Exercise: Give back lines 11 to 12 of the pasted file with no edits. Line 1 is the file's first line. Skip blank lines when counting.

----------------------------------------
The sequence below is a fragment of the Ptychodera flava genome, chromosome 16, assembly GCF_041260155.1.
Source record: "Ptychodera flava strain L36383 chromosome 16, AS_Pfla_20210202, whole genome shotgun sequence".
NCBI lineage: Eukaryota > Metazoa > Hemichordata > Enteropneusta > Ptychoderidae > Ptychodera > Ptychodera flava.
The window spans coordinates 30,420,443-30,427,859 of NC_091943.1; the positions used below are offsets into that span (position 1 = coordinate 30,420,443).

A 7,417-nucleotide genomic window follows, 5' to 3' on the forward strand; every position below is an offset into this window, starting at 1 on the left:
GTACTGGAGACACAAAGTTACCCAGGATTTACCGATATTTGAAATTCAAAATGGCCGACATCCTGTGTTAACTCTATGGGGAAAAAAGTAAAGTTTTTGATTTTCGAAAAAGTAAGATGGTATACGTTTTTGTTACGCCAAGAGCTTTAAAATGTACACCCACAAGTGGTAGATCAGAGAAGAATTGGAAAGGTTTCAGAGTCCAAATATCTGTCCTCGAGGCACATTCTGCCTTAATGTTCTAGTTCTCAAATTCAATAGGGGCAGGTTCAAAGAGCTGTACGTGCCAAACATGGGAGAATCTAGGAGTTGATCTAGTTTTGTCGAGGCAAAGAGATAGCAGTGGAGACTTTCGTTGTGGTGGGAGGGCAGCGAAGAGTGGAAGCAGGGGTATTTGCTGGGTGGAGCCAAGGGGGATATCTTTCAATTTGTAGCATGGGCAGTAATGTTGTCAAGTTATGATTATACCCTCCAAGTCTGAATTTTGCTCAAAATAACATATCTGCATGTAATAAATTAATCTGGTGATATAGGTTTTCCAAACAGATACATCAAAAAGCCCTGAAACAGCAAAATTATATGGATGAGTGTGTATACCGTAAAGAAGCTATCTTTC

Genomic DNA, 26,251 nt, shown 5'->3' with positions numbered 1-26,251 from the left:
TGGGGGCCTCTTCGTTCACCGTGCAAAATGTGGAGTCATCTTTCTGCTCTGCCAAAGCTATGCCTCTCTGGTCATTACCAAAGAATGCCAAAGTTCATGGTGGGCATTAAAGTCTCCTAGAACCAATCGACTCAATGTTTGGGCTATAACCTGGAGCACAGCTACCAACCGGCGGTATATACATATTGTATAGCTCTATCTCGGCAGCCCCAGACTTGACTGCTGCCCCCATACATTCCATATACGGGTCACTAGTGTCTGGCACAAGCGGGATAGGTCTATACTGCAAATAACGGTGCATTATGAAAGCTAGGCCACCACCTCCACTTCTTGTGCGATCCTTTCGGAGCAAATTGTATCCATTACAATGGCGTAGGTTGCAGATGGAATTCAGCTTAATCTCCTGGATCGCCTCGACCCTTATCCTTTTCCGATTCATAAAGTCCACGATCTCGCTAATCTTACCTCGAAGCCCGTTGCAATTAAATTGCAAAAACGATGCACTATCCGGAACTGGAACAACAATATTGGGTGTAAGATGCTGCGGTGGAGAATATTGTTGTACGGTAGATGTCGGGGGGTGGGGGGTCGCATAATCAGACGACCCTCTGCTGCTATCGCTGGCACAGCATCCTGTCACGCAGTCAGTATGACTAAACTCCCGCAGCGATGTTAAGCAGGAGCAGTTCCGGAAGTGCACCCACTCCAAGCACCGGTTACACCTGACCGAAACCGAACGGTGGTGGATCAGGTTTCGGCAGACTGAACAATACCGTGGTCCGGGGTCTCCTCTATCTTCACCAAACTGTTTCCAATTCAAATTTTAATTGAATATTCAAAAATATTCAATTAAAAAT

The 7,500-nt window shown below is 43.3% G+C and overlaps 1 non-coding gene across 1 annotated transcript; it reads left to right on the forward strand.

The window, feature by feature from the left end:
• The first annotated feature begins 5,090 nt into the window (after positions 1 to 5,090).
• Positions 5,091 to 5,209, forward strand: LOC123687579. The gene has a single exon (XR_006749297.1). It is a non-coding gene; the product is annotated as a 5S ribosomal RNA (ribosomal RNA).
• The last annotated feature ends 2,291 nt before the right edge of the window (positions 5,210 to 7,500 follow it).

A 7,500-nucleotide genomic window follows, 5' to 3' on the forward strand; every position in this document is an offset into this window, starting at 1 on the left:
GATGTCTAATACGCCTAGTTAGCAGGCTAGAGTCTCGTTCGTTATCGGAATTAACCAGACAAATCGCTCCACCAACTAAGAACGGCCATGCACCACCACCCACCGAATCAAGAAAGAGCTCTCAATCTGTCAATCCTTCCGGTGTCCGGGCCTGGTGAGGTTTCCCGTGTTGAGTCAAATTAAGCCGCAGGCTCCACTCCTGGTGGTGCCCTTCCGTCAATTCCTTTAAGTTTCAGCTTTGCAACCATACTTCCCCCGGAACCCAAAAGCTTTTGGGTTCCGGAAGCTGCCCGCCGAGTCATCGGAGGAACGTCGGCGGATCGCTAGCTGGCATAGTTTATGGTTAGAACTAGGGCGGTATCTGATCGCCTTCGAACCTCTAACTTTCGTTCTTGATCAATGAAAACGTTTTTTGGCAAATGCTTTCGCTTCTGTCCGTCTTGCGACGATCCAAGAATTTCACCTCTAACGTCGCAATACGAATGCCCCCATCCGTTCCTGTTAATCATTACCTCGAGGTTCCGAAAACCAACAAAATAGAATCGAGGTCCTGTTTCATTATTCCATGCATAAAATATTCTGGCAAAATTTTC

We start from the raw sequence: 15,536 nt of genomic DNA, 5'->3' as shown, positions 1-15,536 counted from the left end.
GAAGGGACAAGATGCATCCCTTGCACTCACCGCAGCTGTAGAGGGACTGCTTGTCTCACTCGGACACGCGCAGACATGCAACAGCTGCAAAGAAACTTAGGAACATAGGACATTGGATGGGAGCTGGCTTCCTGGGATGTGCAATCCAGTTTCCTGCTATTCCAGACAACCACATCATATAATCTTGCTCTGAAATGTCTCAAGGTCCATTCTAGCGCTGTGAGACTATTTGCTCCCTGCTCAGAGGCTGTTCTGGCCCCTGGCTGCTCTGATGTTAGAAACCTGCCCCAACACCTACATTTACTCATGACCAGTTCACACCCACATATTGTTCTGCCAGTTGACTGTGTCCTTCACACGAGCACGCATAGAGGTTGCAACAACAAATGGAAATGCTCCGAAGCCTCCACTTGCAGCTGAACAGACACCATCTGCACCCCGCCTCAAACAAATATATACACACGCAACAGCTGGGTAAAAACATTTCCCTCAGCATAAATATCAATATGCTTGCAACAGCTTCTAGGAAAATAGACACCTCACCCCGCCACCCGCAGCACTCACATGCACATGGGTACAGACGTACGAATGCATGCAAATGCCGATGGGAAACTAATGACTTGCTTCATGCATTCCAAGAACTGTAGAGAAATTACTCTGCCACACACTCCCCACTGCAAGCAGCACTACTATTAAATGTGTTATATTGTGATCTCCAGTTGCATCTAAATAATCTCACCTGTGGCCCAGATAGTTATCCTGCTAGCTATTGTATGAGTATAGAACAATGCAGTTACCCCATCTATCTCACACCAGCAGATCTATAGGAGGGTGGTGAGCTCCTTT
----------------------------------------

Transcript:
• The first annotated feature begins 5,090 nt into the window (after positions 1 to 5,090).
• Positions 5,091 to 5,209, forward strand: LOC123687579. The gene has a single exon (XR_006749297.1). It is a non-coding gene; the product is annotated as a 5S ribosomal RNA (ribosomal RNA).